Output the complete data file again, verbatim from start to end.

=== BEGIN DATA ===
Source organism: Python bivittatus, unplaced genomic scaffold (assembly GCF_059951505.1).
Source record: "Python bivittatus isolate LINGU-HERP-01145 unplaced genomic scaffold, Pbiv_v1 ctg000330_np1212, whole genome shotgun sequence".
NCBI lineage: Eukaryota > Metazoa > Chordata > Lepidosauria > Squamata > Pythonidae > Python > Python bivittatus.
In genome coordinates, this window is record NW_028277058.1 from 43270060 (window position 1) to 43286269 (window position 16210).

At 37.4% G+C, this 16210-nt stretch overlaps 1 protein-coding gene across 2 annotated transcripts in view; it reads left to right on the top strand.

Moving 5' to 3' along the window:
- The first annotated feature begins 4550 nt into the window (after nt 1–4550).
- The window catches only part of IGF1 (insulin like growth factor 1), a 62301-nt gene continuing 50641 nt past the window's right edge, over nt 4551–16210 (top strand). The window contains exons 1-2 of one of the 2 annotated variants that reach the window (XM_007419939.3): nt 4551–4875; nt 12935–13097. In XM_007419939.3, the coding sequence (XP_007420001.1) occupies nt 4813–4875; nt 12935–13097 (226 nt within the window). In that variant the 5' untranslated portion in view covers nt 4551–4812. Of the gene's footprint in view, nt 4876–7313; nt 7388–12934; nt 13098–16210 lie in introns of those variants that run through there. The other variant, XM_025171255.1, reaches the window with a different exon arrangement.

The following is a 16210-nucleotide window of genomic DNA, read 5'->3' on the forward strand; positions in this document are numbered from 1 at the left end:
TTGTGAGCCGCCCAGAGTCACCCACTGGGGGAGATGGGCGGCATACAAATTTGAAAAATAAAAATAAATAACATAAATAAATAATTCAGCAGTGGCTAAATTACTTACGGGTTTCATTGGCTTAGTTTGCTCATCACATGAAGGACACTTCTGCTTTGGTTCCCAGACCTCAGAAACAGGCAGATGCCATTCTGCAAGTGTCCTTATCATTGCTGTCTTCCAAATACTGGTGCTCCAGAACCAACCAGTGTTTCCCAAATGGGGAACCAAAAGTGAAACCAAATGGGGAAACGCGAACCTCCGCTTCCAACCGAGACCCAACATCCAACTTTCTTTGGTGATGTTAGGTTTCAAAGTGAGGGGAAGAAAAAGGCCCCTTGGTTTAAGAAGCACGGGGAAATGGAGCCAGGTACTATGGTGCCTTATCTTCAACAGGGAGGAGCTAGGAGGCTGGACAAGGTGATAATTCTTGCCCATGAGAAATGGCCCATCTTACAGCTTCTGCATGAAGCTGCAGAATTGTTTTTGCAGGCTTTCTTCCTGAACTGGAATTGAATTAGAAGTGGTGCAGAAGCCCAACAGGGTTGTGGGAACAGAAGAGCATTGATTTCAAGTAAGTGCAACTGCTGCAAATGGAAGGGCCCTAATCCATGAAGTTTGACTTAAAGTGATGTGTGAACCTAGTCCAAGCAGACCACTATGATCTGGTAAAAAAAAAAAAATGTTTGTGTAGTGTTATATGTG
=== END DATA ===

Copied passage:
Source organism: Python bivittatus, unplaced genomic scaffold (assembly GCF_059951505.1).
Source record: "Python bivittatus isolate LINGU-HERP-01145 unplaced genomic scaffold, Pbiv_v1 ctg000330_np1212, whole genome shotgun sequence".
NCBI lineage: Eukaryota > Metazoa > Chordata > Lepidosauria > Squamata > Pythonidae > Python > Python bivittatus.
In genome coordinates, this window is record NW_028277058.1 from 43270060 (window position 1) to 43286269 (window position 16210).

At 37.4% G+C, this 16210-nt stretch overlaps 1 protein-coding gene across 2 annotated transcripts in view; it reads left to right on the top strand.

Moving 5' to 3' along the window:
- The first annotated feature begins 4550 nt into the window (after nt 1–4550).
- The window catches only part of IGF1 (insulin like growth factor 1), a 62301-nt gene continuing 50641 nt past the window's right edge, over nt 4551–16210 (top strand). The window contains exons 1-2 of one of the 2 annotated variants that reach the window (XM_007419939.3): nt 4551–4875; nt 12935–13097. In XM_007419939.3, the coding sequence (XP_007420001.1) occupies nt 4813–4875; nt 12935–13097 (226 nt within the window). In that variant the 5' untranslated portion in view covers nt 4551–4812. Of the gene's footprint in view, nt 4876–7313; nt 7388–12934; nt 13098–16210 lie in introns of those variants that run through there. The other variant, XM_025171255.1, reaches the window with a different exon arrangement.

The following is a 16210-nucleotide window of genomic DNA, read 5'->3' on the forward strand; positions in this document are numbered from 1 at the left end:
TTGTGAGCCGCCCAGAGTCACCCACTGGGGGAGATGGGCGGCATACAAATTTGAAAAATAAAAATAAATAACATAAATAAATAATTCAGCAGTGGCTAAATTACTTACGGGTTTCATTGGCTTAGTTTGCTCATCACATGAAGGACACTTCTGCTTTGGTTCCCAGACCTCAGAAACAGGCAGATGCCATTCTGCAAGTGTCCTTATCATTGCTGTCTTCCAAATACTGGTGCTCCAGAACCAACCAGTGTTTCCCAAATGGGGAACCAAAAGTGAAACCAAATGGGGAAACGCGAACCTCCGCTTCCAACCGAGACCCAACATCCAACTTTCTTTGGTGATGTTAGGTTTCAAAGTGAGGGGAAGAAAAAGGCCCCTTGGTTTAAGAAGCACGGGGAAATGGAGCCAGGTACTATGGTGCCTTATCTTCAACAGGGAGGAGCTAGGAGGCTGGACAAGGTGATAATTCTTGCCCATGAGAAATGGCCCATCTTACAGCTTCTGCATGAAGCTGCAGAATTGTTTTTGCAGGCTTTCTTCCTGAACTGGAATTGAATTAGAAGTGGTGCAGAAGCCCAACAGGGTTGTGGGAACAGAAGAGCATTGATTTCAAGTAAGTGCAACTGCTGCAAATGGAAGGGCCCTAATCCATGAAGTTTGACTTAAAGTGATGTGTGAACCTAGTCCAAGCAGACCACTATGATCTGGTAAAAAAAAAAAAATGTTTGTGTAGTGTTATATGTG